Fox hunting ban should stay, say Star readers
The ban on fox hunting should stay – that's the verdict of a poll undertaken by the Shropshire Star.
After massive crowds turned out for the Boxing Day hunts in towns including Newport, Shrewsbury, Ludlow and Morville, near Bridgnorth, we asked our readers if it was time for hunting with dogs to be made legal once more.
About 10,000 people took part, with 64 per cent of them saying fox hunting with hounds should remain banned.
The poll, which ran for two days and attracted 9,790 votes, came after a survey conducted for the League Against Cruel Sports and the RSPCA found 80 per cent of the public believe fox hunting should remain illegal, with support equally strong in both rural and urban areas.
Supporters of fox hunting are pushing for a new vote on the ban, as promised by the coalition following the 2010 general election.
Last October, Prime Minister David Cameron said he had "sympathy" with calls for the rules on fox hunting to be loosened.
However, Montgomeryshire MP Glyn Davies said today that despite being in favour of overturning the ban, he doesn't see any point in calling a vote on the issue at the moment.
"I've always been in favour of allowing fox hunting to remain legal and that's still my view, but there's not a majority of MPs in the House that agree with me, and I don't expect that to change," he said.
"People do contact me quite regularly about the issue, but there doesn't seem any point in discussing it at the moment since there isn't going to be a change."
Mr Davies said if a vote was called on the issue then he would vote in favour of overturning the ban. "On humanitarian or welfare grounds I don't think there's a good reason to ban fox hunting," he added.
Respondents to the Shropshire Star poll left dozens of comments.
One said: "No matter what your opinion on whether fox hunting is traditional or not, the method of hunting foxes with dogs and horses is cruel. That's it, fact."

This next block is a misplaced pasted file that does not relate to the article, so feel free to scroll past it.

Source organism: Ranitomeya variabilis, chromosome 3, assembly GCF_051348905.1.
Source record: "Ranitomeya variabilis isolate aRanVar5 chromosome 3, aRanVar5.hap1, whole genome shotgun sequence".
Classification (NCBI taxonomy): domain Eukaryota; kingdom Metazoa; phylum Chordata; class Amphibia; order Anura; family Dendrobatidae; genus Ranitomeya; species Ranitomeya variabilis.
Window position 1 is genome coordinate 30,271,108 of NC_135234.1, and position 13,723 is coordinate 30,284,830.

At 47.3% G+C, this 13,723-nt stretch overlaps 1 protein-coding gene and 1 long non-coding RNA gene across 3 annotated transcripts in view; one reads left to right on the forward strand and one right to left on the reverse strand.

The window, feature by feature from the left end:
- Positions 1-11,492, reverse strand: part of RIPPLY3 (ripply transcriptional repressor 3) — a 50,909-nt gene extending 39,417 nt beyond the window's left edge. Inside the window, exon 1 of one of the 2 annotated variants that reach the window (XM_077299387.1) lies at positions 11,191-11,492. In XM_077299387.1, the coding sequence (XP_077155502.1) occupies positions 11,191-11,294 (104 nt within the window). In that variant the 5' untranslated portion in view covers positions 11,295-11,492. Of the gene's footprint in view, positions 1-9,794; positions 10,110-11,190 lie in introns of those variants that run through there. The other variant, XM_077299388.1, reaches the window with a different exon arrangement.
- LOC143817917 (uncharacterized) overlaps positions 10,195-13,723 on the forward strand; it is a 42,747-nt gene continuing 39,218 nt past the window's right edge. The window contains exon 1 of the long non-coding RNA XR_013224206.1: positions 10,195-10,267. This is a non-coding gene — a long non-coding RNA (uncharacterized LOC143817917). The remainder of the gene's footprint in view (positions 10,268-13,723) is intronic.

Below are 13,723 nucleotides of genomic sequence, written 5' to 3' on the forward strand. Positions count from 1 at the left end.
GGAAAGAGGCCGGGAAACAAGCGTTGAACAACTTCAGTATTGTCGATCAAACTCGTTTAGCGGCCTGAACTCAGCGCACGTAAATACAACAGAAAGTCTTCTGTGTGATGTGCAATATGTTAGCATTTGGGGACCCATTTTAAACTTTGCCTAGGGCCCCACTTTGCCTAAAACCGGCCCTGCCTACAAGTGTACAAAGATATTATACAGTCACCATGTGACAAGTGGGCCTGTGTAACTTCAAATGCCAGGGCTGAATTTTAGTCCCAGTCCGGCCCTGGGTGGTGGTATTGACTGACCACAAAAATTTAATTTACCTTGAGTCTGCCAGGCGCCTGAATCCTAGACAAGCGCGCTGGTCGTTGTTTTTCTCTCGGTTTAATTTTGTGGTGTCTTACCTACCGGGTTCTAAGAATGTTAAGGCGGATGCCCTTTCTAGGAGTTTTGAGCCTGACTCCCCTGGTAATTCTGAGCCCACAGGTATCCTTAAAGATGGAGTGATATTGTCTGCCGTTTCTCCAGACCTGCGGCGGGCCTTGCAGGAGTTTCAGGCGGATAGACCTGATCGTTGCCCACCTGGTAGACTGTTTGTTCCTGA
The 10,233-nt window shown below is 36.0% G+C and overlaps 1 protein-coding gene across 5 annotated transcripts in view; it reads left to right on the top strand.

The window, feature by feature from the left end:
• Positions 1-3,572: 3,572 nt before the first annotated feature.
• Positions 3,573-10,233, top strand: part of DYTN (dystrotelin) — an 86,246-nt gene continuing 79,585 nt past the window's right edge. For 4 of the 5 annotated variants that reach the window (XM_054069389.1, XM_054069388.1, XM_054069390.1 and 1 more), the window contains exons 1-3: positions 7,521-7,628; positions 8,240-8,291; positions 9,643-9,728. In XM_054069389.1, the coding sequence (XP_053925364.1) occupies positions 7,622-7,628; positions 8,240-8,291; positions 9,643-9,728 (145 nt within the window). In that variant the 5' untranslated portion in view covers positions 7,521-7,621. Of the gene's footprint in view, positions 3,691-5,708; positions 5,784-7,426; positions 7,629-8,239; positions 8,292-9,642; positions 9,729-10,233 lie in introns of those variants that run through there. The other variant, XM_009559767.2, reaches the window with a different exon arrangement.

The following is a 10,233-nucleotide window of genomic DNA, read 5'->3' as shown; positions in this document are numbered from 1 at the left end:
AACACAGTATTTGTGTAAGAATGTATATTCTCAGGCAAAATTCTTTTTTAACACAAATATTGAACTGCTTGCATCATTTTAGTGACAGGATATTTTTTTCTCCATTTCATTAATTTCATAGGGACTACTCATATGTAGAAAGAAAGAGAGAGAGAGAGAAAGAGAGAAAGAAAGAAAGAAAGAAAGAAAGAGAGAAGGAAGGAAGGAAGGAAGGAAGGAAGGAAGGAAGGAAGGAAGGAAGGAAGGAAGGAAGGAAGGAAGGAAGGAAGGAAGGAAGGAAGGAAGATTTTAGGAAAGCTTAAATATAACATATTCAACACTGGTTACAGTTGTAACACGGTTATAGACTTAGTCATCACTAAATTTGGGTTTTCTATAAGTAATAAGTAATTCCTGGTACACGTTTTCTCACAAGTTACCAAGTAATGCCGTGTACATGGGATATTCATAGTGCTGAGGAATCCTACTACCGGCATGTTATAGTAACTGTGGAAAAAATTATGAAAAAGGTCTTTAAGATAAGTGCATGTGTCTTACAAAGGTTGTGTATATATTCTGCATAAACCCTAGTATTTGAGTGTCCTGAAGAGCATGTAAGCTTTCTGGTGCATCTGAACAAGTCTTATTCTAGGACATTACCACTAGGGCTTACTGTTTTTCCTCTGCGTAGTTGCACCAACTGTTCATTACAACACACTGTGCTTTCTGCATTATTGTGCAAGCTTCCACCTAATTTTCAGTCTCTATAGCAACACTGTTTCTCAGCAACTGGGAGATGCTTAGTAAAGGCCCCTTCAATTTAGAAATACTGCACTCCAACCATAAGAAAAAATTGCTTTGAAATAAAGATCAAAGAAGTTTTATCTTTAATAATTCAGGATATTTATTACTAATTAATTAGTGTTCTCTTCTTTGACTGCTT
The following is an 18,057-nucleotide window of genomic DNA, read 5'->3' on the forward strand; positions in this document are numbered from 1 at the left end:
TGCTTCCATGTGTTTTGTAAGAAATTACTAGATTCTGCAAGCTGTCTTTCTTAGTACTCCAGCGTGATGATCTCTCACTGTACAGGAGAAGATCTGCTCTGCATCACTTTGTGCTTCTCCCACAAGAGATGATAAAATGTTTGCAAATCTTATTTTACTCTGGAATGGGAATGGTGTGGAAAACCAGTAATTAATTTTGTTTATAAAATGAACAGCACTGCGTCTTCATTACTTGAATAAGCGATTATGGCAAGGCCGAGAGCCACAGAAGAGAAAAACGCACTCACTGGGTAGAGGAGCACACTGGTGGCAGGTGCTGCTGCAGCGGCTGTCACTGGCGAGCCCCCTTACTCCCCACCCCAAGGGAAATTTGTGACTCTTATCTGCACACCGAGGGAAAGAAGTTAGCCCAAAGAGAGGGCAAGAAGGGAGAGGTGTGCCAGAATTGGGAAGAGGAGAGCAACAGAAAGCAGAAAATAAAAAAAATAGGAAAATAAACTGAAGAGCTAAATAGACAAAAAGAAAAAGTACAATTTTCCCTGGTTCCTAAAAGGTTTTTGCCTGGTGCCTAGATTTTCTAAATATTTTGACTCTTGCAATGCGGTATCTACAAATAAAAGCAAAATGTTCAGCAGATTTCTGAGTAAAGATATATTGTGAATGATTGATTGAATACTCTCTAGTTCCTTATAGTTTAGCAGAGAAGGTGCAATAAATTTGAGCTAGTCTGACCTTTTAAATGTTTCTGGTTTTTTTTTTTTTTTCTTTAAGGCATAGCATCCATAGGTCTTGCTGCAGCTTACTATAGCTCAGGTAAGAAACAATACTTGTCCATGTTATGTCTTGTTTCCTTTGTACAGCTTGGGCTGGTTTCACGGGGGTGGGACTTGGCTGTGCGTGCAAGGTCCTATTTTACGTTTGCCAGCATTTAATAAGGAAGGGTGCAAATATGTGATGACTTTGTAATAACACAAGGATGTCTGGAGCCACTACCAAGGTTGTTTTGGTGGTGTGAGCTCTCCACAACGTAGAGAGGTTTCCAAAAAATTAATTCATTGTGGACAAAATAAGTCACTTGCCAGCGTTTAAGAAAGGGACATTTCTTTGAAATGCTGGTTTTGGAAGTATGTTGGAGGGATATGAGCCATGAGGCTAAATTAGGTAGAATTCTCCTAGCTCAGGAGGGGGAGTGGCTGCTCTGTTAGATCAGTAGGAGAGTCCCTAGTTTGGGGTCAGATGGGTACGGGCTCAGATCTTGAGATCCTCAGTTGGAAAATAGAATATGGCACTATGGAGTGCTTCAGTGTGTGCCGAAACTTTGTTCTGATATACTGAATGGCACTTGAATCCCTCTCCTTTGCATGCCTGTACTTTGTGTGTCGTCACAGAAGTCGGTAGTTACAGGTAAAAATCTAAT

Diane Bartlett said: "Fox hunting should have been totally banned. Hunts are regularly breaking the law like stubborn children. I think a total ban will sort this out."
The survey, carried out by Ipsos Mori, whose figures were released on Boxing Day, also suggested there was no difference between the views of people living in rural and urban areas. However, John Rimington, from the Hare Preservation Trust, said much of the hunting carried out in the UK is not chasing foxes.
He said: "Further to your poll, most people are unaware that a third of dog-pack hunts in England and Wales are nothing to do with foxes. Instead their quarry is our iconic and inoffensive brown hare, drastically declined in numbers by over 80 per cent since 1880 and listed in 2011 in a report for Eden TV natural history channel to be at risk of extinction by 2050.
"An Ipsos Mori poll has just shown an overwhelming 87 per cent public opposition to hare hunting and coursing, applying equally to both country and urban dwellers.
"That children are being indoctrinated into these sadistically retrograde activities is a disturbing reflection on the lack of ethics and ecological awareness by a very introvert minority faction within our society."
Gavin Grant, chief executive of the RSPCA, said: "The fact that 80 per cent of the public oppose the return of this bloodsport comes as no surprise to me.
"The message to MPs is loud and clear. Hunting wild animals with dogs is unethical, inhumane and cruel. The British people will simply not allow a totally unrepresentative elite to re-introduce it."
l In the region there are the North Shropshire, South Shropshire, Albrighton & Woodland, Tanatside, Ludlow, Wheatland and United hunts.
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